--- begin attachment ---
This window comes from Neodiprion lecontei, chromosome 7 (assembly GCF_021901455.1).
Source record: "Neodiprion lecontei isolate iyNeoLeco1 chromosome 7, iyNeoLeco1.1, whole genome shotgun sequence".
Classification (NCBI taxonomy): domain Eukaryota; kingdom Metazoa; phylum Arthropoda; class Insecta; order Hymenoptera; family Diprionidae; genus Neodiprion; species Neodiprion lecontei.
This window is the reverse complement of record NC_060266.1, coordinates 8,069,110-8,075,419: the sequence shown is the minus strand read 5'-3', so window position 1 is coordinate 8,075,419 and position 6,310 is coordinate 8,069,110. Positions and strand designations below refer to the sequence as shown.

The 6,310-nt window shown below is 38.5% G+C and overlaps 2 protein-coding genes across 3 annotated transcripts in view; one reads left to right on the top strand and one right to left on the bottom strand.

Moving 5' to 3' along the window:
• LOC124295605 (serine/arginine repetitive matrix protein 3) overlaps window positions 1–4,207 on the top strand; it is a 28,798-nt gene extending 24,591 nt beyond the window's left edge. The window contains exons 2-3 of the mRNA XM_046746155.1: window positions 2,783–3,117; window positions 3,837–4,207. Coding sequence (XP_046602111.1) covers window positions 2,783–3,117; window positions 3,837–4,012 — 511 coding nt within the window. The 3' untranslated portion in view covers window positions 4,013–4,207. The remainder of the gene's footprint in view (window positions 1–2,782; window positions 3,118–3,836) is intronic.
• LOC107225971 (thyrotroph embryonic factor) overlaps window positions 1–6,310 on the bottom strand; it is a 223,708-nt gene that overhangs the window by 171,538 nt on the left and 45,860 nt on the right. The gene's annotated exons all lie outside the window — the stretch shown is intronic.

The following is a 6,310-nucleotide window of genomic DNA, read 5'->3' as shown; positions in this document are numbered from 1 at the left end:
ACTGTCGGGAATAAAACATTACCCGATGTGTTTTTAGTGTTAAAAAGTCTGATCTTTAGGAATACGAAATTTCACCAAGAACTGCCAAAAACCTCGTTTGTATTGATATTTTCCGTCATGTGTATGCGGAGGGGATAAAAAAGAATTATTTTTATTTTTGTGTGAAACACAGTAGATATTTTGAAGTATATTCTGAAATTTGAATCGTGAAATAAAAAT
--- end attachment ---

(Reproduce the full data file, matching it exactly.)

This window comes from Neodiprion lecontei, chromosome 7 (assembly GCF_021901455.1).
Source record: "Neodiprion lecontei isolate iyNeoLeco1 chromosome 7, iyNeoLeco1.1, whole genome shotgun sequence".
Classification (NCBI taxonomy): domain Eukaryota; kingdom Metazoa; phylum Arthropoda; class Insecta; order Hymenoptera; family Diprionidae; genus Neodiprion; species Neodiprion lecontei.
This window is the reverse complement of record NC_060266.1, coordinates 8,069,110-8,075,419: the sequence shown is the minus strand read 5'-3', so window position 1 is coordinate 8,075,419 and position 6,310 is coordinate 8,069,110. Positions and strand designations below refer to the sequence as shown.

The 6,310-nt window shown below is 38.5% G+C and overlaps 2 protein-coding genes across 3 annotated transcripts in view; one reads left to right on the top strand and one right to left on the bottom strand.

Moving 5' to 3' along the window:
• LOC124295605 (serine/arginine repetitive matrix protein 3) overlaps window positions 1–4,207 on the top strand; it is a 28,798-nt gene extending 24,591 nt beyond the window's left edge. The window contains exons 2-3 of the mRNA XM_046746155.1: window positions 2,783–3,117; window positions 3,837–4,207. Coding sequence (XP_046602111.1) covers window positions 2,783–3,117; window positions 3,837–4,012 — 511 coding nt within the window. The 3' untranslated portion in view covers window positions 4,013–4,207. The remainder of the gene's footprint in view (window positions 1–2,782; window positions 3,118–3,836) is intronic.
• LOC107225971 (thyrotroph embryonic factor) overlaps window positions 1–6,310 on the bottom strand; it is a 223,708-nt gene that overhangs the window by 171,538 nt on the left and 45,860 nt on the right. The gene's annotated exons all lie outside the window — the stretch shown is intronic.

The following is a 6,310-nucleotide window of genomic DNA, read 5'->3' as shown; positions in this document are numbered from 1 at the left end:
ACTGTCGGGAATAAAACATTACCCGATGTGTTTTTAGTGTTAAAAAGTCTGATCTTTAGGAATACGAAATTTCACCAAGAACTGCCAAAAACCTCGTTTGTATTGATATTTTCCGTCATGTGTATGCGGAGGGGATAAAAAAGAATTATTTTTATTTTTGTGTGAAACACAGTAGATATTTTGAAGTATATTCTGAAATTTGAATCGTGAAATAAAAAT